|Home | About | Journals | Submit | Contact Us | Français|
The significance of angiogenesis in cancer biology and therapy is well established. In this study, we utilized the prototypical RIP-Tag model of multistage pancreatic islet tumorigenesis to show that the nuclear receptor COUP-TFII is essential to regulate the balance between pro- and anti-angiogenic molecules that influence the angiogenic switch in cancer. Conditional ablation of COUP-TFII in the tumor microenvironment severely compromised neoangiogenesis and lymphangiogenesis during pancreatic tumor progression and metastasis. We found that COUP-TFII plays a cell autonomous role in endothelial cells to control blood vessel sprouting by regulating cell proliferation and migration. Mechanistic investigations revealed that COUP-TFII suppressed VEGF/VEGFR-2 signaling by transcriptionally repressing expression of VEGFR-1, thereby curtailing a central angiogenic driver for vascular growth. Together, our results implicate COUP-TFII as a critical factor in tumor angiogenesis via regulation of VEGF/VEGFR-2 signaling, suggesting COUP-TFII as a candidate target for anti-angiogenic therapy.
Tumor angiogenesis, the development of new capillaries from preexisting blood vessels, is indispensable for tumor growth and metastasis (1–3). Without the concomitant growth of new blood vessels, tumors cannot expand beyond a minimal size, invade locally, or metastasize to distant sites (4). It is widely accepted that angiogenesis is regulated by a balance of pro- and anti-angiogenic molecules, when the balance shifts in favor of angiogenesis inducers, and an angiogenic switch activates the normally quiescent vasculature to develop new blood vessels (2, 5). Thus, the “angiogenic switch” during tumorigenesis is recognized as a rate-limiting secondary event that can be effectively targeted as a therapeutic approach to treat cancer (4). Pro-angiogenic factors, such as vascular endothelial growth factor (VEGF), acidic and basic fibroblast growth factors (FGF1 and FGF2), members of the angiopoietin family (Ang1 and Ang2), and Platelet-derived growth factor (PDGF), have been shown to induce signaling cascades to increase endothelial cell proliferation, survival, and migration to promote angiogenesis (6). Among them, VEGF is a major mediator of angiogenesis, which transmits its signals primarily through binding to its receptor VEGFR-2, a receptor tyrosine kinase, on the surface of blood endothelial cells to promote angiogenesis (7).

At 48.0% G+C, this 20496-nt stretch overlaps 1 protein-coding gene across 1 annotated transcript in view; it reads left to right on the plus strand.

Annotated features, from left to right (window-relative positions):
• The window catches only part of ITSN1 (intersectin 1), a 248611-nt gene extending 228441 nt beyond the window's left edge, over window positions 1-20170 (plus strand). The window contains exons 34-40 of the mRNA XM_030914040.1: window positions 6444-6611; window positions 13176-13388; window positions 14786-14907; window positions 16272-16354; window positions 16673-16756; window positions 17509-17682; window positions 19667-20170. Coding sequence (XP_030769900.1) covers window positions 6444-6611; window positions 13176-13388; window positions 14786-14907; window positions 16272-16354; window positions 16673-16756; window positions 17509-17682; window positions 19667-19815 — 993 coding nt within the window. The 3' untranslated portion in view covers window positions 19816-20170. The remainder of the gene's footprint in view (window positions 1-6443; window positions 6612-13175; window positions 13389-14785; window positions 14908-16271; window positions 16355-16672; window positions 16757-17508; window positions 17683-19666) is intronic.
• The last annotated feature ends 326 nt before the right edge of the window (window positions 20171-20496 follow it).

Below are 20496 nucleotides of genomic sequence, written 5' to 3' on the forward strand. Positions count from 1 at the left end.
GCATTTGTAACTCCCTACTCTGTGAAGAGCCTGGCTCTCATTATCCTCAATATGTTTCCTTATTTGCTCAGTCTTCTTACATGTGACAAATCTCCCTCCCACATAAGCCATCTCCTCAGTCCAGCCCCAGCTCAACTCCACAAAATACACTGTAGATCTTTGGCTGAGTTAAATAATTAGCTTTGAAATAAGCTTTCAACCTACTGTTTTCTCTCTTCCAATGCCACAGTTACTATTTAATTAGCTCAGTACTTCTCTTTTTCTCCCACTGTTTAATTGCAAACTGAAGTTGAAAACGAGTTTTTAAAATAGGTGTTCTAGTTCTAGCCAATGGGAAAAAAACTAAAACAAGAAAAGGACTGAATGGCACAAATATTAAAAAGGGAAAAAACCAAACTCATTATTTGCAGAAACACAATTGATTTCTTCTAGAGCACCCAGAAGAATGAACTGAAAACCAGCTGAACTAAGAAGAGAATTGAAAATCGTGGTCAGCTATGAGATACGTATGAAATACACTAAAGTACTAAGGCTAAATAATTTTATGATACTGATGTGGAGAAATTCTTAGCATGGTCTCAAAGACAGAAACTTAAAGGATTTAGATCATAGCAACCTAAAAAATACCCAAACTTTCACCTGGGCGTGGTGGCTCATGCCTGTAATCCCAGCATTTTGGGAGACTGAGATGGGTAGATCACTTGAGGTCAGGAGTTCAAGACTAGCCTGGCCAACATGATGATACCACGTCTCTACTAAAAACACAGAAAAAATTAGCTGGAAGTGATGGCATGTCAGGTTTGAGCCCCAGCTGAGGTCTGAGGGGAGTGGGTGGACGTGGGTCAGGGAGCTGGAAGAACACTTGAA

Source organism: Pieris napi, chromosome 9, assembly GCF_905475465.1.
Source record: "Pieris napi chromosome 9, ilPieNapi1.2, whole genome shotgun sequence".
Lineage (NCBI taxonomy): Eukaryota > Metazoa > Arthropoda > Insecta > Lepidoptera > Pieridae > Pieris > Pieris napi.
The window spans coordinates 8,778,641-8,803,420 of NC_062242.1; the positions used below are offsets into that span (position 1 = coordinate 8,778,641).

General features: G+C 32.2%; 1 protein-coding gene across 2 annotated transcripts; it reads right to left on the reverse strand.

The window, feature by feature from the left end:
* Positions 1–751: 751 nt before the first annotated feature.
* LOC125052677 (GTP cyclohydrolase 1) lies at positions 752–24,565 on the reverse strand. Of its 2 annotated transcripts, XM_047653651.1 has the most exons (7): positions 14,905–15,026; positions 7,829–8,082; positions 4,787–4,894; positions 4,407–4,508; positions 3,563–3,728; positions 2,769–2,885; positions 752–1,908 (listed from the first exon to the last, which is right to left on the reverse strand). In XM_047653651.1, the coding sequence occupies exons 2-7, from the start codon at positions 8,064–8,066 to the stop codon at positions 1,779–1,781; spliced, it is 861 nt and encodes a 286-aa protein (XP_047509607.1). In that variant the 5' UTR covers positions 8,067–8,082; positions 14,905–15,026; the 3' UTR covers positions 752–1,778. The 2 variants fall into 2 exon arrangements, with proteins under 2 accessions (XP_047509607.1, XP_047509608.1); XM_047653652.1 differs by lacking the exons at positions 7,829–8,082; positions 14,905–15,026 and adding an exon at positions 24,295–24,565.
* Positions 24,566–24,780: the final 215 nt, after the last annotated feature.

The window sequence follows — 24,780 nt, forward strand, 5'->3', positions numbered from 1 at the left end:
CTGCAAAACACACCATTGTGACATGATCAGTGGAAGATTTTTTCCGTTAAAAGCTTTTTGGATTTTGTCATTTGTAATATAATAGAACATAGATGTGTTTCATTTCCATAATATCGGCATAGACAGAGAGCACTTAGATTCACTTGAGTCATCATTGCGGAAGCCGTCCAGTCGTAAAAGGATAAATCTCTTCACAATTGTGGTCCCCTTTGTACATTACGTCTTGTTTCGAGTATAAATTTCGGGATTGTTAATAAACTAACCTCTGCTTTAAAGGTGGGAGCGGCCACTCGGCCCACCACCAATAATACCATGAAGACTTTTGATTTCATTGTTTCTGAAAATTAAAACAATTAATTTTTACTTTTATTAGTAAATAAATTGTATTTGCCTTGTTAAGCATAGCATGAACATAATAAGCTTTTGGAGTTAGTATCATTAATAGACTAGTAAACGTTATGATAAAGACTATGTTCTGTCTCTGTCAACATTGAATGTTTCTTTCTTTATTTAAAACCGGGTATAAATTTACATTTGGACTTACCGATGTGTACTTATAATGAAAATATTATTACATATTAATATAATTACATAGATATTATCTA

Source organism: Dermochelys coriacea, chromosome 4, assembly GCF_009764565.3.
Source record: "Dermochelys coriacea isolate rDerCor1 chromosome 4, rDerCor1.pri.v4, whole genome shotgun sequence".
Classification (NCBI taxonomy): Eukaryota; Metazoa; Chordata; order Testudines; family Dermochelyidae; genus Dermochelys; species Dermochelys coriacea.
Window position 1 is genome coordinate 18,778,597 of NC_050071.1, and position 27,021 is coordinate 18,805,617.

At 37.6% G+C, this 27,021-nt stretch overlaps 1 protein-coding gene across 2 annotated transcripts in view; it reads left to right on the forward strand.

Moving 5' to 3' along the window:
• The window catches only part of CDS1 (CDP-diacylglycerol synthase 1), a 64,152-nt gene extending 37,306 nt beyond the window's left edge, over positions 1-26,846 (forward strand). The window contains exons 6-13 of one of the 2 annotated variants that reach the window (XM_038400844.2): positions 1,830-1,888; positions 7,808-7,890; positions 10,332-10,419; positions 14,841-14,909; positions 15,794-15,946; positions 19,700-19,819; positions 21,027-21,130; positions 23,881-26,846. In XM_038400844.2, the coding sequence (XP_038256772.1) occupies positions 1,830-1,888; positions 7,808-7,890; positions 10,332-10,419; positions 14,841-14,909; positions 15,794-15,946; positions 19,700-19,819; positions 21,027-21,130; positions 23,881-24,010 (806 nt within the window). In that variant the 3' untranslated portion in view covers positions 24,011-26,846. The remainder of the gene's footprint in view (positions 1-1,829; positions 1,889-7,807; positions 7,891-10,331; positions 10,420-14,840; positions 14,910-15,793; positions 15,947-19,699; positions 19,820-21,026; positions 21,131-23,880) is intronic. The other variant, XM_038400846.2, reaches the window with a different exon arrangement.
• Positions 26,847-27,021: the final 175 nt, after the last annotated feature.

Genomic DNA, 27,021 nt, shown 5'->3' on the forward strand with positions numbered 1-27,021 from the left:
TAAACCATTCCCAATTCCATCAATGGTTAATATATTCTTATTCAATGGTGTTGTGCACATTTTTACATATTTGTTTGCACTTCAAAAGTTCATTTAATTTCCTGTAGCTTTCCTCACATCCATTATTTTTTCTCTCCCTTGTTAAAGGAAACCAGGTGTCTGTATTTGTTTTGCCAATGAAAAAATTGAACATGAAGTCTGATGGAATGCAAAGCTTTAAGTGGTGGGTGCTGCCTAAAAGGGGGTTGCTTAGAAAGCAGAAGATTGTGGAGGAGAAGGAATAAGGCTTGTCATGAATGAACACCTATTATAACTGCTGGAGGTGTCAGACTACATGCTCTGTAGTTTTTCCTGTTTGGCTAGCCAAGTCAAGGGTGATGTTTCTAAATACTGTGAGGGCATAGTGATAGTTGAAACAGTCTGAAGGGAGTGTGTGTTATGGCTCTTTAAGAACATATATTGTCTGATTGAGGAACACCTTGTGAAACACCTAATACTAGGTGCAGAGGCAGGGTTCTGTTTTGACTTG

Using a rat insulin promoter (RIP) to ectopically express the oncoprotein SV40 T antigen in the β-cells of pancreatic islets (RIP1-Tag2) (8), it has been realized that the angiogenic switch plays a crucial role in the development of multistage β-cell carcinogenesis (2, 8). Histopathological studies have revealed three distinct stages of tumor progression in this model, with hyperplastic lesions observed at 5 weeks of age, followed by the development of angiogenic islets at 7–10 weeks of age. A few weeks later, encapsulated adenomas emerge, of which about 25% progress into invasive carcinomas (3).
COUP-TFII, a member of the steroid/thyroid nuclear hormone receptor superfamily (9), plays critical roles in organogenesis (10–14). We showed that COUP-TFII is essential for tumor angiogenesis through regulation of a pericyte-derived paracrine signal (Ang1/Tie2 signaling) that impacts the endothelium (15). However, the fact that providing Ang1 can only partially rescue the angiogenic defect suggested that COUP-TFII might regulate other factors to control angiogenesis. To further dissect the underlying mechanism, we took advantage of the RIP1-Tag2 spontaneous pancreatic cancer model to investigate the role of COUP-TFII in pancreatic cancer progression. Here we showed that ablation of COUP-TFII in adult mice markedly compromised neoangiogenesis and lymphangiogenesis. We demonstrated that COUP-TFII plays an autonomous role in blood endothelial cells to control vessel sprouting by directly regulating VEGFR-1 expression. These findings elucidate the important roles of COUP-TFII within the blood endothelial cells to regulate tumor angiogenesis.
RIP1-Tag2 mice were obtained from the MMHCC Repository and COUP-TFIIflox/flox and ROSA26CRE-ERT2 mice were as previously described (12, 16). Mice were maintained according to the National Institutes of Health Guide for the Care and Use of Laboratory Animals. The RIP1-Tag2 mice were crossed with ROSA26CRE-ERT2/+; COUP-TFIIflox/flox mice to generate mice with genotypes of RIP1-Tag2+/−/ROSA26CRE-ERT2/+/COUP-TFIIflox/flox and RIP1-Tag2+/−/COUP-TFIIflox/flox, which were then treated with Tamoxifen at the age of 5 weeks (17).